WT:  No, not really shocking, it was very interesting.  I kind of went along with the gang.  ... You make friends very easily that way, you know.  Tell stories about what you did, or didn't do, or want to do.  Why'd I ever get involved in this interview?  [laughter]

SH:  Were the people from all over?  You had said when you got to Bainbridge, you had thought that all the people seemed to be from North Carolina.

WT:  Well, the ones that I went from the induction center to Bainbridge were all basically from New Jersey. 

SH:  Right.

WT:  Then on the one going down to, on the troop train we went down, well it was the same gang you knew in boot camp pretty much.  ... You used to say that some of the ones from some states, they got on the wrong bus, they were trying to get on a school bus, and they got on a bus that took them to the Navy.  The first time they ever had a pair of shoes was when they went into the Navy, some of them.  ... It was very interesting and I got to meet an awful lot of friends. 

SH:  Did you get any training?  Was there a specialty MOS for you?

WT:  Well, it's pretty much just a routine.  You had to learn to march, you had to learn to do this, you had to learn to wash your clothes, you had to learn to tie them up and how to put them in your locker, and how to make your bed so that they throw a quarter on it, and it'll bounce, you know that old story.  ...

SH:  Did they give you any training for a specific job on the ship?

WT:  Not at that time, no, because I didn't even know what I would do there.

SH:  I meant when you got to Norfolk.

WT:  ... Not until we got to the ship, really. 

SH:  Oh, really?

WT:  They did seamanship and things with us.  Basically, most of the guys were going to be either fireman or seaman, and you know, that's the enlisted, it's like private rank equivalent.  So, you're either swabbing decks, or sweating down in the engine room twisting valves, and wiping pipes and whatever they did. 

SH:  Where did you wind up?

WT:  I was on the deck force.

SH:  You were on the deck force, okay.

WT:  So, that was a "swabby."  We swabbed a lot of decks and chipped a lot of paint.  ... They didn't really get any kind of real training until you got on the job.  So, you knew about a ship, how many people had been on a destroyer, none of them, you know, they didn't know anything about a ship.  So, you got to learn about the ship, you got to learn the terminology; you don't go to the bathroom, you go to the head, you know.  You don't go up the stairs, you go up the ladder, ... you don't hit the roof, you hit the ceiling, I guess.  The deck, a lot of bumps on your head, there was a lot of ducking, especially where I slept.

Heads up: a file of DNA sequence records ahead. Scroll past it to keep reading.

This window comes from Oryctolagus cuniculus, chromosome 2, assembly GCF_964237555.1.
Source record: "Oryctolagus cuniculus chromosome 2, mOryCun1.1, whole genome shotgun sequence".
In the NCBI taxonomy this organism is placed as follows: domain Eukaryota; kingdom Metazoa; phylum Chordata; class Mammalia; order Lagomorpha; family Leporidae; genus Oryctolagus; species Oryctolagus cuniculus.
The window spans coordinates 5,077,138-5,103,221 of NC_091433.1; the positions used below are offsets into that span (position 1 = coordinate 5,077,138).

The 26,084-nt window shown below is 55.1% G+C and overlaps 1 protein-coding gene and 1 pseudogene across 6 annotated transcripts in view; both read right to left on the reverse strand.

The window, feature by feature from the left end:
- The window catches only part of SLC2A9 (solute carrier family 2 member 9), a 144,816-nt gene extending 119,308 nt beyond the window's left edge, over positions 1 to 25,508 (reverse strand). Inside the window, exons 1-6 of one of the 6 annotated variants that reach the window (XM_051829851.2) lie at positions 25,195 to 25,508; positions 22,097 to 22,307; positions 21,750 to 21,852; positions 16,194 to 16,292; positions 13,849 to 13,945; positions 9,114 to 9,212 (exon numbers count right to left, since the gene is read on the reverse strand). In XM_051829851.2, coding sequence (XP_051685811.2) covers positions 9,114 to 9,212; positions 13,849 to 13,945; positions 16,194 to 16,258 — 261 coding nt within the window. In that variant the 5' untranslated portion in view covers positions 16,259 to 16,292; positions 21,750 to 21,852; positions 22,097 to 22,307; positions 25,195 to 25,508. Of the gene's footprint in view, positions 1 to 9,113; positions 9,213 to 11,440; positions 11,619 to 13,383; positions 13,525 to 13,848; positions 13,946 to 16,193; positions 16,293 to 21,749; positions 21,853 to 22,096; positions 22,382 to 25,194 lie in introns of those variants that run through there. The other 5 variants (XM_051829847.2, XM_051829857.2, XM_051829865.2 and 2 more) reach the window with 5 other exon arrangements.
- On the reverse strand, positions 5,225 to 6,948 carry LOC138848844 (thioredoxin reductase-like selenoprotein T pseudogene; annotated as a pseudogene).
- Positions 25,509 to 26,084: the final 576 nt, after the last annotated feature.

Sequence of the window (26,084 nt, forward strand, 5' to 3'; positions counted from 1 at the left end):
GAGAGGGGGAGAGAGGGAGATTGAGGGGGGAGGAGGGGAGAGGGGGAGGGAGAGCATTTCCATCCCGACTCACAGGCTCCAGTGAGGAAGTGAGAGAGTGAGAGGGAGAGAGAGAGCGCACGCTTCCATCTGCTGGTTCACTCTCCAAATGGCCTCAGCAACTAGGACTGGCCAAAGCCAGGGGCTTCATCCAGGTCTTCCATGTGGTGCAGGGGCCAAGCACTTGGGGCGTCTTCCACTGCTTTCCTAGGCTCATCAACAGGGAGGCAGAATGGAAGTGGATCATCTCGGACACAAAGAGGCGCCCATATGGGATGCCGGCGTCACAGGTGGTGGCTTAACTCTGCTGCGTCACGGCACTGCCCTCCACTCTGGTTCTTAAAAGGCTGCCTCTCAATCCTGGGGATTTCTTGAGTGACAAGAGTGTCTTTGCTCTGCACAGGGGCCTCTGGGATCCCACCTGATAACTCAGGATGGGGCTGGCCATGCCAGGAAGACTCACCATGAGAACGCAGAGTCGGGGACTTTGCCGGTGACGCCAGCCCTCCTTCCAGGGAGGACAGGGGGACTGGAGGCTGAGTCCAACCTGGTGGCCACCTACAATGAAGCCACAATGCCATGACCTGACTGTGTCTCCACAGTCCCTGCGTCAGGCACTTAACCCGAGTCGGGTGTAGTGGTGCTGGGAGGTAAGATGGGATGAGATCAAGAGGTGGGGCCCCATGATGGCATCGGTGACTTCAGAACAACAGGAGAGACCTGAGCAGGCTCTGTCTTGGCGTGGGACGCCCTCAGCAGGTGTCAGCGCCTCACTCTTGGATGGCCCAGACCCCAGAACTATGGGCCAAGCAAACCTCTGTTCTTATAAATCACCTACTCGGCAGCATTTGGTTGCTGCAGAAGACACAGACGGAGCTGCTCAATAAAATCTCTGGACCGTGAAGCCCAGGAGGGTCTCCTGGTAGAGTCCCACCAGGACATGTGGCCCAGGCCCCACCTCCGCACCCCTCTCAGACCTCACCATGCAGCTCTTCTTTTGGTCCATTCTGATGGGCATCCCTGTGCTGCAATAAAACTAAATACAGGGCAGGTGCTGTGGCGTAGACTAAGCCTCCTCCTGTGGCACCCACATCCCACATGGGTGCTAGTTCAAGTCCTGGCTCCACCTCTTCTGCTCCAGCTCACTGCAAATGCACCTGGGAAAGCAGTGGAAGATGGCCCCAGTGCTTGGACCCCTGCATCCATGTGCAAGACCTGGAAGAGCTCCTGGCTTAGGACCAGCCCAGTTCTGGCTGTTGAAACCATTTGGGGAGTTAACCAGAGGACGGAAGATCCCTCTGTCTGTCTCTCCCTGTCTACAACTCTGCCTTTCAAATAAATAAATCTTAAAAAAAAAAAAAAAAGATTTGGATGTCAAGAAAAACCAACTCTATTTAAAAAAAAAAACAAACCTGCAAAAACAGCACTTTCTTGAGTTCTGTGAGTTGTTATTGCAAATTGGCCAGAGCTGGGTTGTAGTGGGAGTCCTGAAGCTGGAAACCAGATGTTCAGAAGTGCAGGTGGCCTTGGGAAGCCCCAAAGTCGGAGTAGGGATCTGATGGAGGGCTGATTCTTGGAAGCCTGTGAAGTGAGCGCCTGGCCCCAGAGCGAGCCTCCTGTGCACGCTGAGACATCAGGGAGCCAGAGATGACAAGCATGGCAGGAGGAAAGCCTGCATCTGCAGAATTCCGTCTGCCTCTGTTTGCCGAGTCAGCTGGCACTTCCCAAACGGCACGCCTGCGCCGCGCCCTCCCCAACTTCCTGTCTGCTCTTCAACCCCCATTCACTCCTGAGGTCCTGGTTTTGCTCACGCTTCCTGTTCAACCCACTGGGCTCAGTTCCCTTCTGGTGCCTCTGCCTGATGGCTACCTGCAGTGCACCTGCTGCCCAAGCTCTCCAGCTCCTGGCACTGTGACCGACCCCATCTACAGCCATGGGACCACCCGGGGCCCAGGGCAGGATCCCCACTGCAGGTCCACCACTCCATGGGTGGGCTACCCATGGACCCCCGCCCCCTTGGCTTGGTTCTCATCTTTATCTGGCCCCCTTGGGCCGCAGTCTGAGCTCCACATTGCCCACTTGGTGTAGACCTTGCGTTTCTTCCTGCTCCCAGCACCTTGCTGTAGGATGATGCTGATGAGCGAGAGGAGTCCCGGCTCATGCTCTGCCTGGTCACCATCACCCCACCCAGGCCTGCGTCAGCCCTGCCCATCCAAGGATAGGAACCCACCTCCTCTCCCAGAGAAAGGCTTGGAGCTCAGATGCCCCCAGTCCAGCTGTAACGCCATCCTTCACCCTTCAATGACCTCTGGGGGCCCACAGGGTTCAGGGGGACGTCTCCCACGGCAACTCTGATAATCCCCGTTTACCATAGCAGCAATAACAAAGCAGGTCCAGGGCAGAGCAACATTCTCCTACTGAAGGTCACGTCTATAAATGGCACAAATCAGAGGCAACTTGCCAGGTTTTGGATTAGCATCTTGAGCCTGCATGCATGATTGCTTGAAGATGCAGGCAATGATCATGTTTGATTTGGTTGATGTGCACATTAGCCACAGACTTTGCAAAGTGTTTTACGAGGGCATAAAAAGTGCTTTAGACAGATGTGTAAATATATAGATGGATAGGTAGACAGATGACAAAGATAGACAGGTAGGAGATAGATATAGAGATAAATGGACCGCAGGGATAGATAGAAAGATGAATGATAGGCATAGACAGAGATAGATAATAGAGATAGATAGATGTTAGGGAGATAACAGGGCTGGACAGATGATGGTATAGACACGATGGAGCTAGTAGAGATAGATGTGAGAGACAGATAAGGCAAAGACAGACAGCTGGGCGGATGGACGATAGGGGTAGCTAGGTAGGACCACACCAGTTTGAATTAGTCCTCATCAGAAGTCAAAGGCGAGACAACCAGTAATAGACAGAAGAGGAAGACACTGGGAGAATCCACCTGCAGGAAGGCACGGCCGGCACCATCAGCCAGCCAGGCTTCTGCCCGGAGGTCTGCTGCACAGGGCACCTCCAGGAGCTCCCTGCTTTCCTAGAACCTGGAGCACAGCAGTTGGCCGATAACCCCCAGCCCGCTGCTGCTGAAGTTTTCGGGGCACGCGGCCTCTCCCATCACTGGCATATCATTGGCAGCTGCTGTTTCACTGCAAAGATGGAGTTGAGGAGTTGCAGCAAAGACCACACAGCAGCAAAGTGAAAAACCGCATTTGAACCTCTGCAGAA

SH:  Did some of the petty officers have experiences from World War II that they shared with you? 

WT:  No, all they do is give you a hard time really.  That was their job but always, until we got on the ship, and then basically, it's the old story that they had a lot of officer candidates coming in and they talk about the thirty day wonders and stuff.  Well, anybody, that had real responsibility on the ship had had some experience but they always had what they call them, junior officers, ensigns, and they were thirty-day wonders, some of them.  They had gone to ROTC, and learn all how the military operates, and things.  They relied on higher level enlisted men to run the ship.  ... Jean's brother was a master chief in the Navy for thirty years and he always said, and I agree with him one hundred percent, "The chiefs ran the Navy, because the officers, the ones in charge knew ... what to do and how to handle a ship."  I mean, that's not simple, you don't learn that in college.  ... The chief is the boss, he's the head supervisor, in other words, then there's first-class, second-class, third-class, petty officers are working their way up and you're always trying to be promoted.  Once I got on the ship and knew what I was doing, they give you jobs that are there, and you got to have somebody do it.  ... I ended up on the deck force, and I know that I would rather be there than be down in the hold all the time because you never see the light of day there, and I figured, well if the ship sinks I can find something to grab to float, you know.  Because they don't call them tin cans for anything, ... less than a quarter of an inch of steel, you know, that's it.

SH:  How long are you in the dry dock before you do your shake down?

WT:  About a couple of weeks, or maybe a week or so. 

SH:  That quickly?

WT:  Yes, at Galveston.  I did not get home, ... but I did get away one time there.  I have to tell them about that, you're falling asleep over here. 

JT:  No, I'm not.

WT:  You've heard all this before. 

JT:  ... I'm enjoying it. 

WT:  I don't think she's heard all of it. 

JT:  No, some things I've heard.